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Earlier this week, Don Caleb contacted me to let me know he was in town and happy to do some training. I gathered together some people and we spent a couple of hours in the park on Tuesday evening.

I asked him to give me feedback on my interpretations of plates 8 & 10 of Capoferro. He asserted and I ultimately agreed with him that the riverso thrown with a turn of the hand was a riverso tondo and not a rising riverso as I had thought. This action is faster and can be more easily turned into a riverso squalembrato if the opponent performs a sbasso. This cut is the second play of plate 8 and the first play of plate 10.

After some free fencing Caleb corrected an error that I have fallen into. Before I explain Capoferro’s fundamental plays need to be explained, they are;

  1. gaining the blade and lunging
  2. attack by disengage in response
  3. counter-gaining and lunging in single tempo
  4. the alternative to play two of disengage by way of a feint and parry riposte in two tempos

The error that I was making with my fencing was following this pattern too rigidly. I was trying to make play three work when my opponents weren’t moving forward in the disengage. Play three only works in response to play two. Play two is a teaching play included to tell you what not to do and set up play three as the appropriate response to your opponent being a dummy, who uses play two.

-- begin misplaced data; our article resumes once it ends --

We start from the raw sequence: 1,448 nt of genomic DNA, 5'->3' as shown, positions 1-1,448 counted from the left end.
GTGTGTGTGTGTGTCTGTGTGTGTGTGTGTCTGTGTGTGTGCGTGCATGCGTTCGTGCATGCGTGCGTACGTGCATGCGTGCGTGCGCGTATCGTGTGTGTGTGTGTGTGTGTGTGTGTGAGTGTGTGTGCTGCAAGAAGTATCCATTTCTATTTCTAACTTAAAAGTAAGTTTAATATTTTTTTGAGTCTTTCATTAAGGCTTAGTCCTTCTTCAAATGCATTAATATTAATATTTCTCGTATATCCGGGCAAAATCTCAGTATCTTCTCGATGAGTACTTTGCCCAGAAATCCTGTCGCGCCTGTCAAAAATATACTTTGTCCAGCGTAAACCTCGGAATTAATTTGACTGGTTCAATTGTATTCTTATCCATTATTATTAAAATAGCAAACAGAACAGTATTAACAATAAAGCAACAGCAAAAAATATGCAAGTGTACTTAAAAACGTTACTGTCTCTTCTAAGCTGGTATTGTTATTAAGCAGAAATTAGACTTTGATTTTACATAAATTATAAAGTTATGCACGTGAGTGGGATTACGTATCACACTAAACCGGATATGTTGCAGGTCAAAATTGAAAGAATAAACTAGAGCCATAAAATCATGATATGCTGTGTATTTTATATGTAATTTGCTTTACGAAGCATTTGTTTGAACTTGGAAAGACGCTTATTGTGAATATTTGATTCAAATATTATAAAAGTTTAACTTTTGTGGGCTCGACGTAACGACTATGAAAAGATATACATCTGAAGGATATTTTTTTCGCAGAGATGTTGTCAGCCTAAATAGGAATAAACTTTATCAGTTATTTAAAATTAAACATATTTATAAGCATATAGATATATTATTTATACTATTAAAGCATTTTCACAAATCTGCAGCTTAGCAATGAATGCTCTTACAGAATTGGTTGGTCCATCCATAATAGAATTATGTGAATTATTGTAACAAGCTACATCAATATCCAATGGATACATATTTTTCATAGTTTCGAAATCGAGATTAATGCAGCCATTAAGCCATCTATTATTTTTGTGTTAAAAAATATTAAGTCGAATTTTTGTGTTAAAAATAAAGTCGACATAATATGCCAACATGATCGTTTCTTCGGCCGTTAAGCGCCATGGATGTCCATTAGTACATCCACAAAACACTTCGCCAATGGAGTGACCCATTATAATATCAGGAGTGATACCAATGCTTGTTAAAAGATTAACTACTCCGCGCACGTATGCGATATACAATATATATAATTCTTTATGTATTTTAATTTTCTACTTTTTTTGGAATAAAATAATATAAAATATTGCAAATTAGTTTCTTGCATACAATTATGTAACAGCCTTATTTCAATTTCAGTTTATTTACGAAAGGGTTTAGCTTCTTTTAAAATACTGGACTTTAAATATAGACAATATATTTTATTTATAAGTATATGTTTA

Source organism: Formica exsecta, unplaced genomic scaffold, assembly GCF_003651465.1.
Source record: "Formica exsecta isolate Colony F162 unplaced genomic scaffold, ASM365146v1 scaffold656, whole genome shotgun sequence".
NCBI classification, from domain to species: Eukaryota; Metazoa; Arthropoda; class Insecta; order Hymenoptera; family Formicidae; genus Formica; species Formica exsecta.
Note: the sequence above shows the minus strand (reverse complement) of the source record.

…do not do as some masters do, who disengage, and do so in order to strike in
primo tempo, arriving with the point of their sword on the forte of the
enemy’s sword, not perceiving that they give the point to the enemy,
and most of the time they are offended… (trans, Swanger and Wilson).

Play one is also a teaching play; opponents rarely stand still when one has found their sword, although if you are in close enough measure it is exactly the right response.

I need to see it as a cycle where I force my opponent to enter narrow measure when I have the line. Like this:

  1. enter with play one
  2. if he disengages and lunges – play three
  3. if he disengages – play one
  4. if he gains the blade – play four

My students, Mat and Ben, were also there – Caleb corrected postural issues with their guards and taught them a handy drill to work on, gaining the blade/ controlling lines.

Drill – Gaining lines

At the edge of wide measure patient and agent attempt to gain the line and hold it for as long as possible using: disengages, parrys, and steps around one another – all without changing measure.

Conclusions

I am not doing enough training with others of my level or higher at this time. The next two weekends should improve this; Guy Windsor is coming to Australia.

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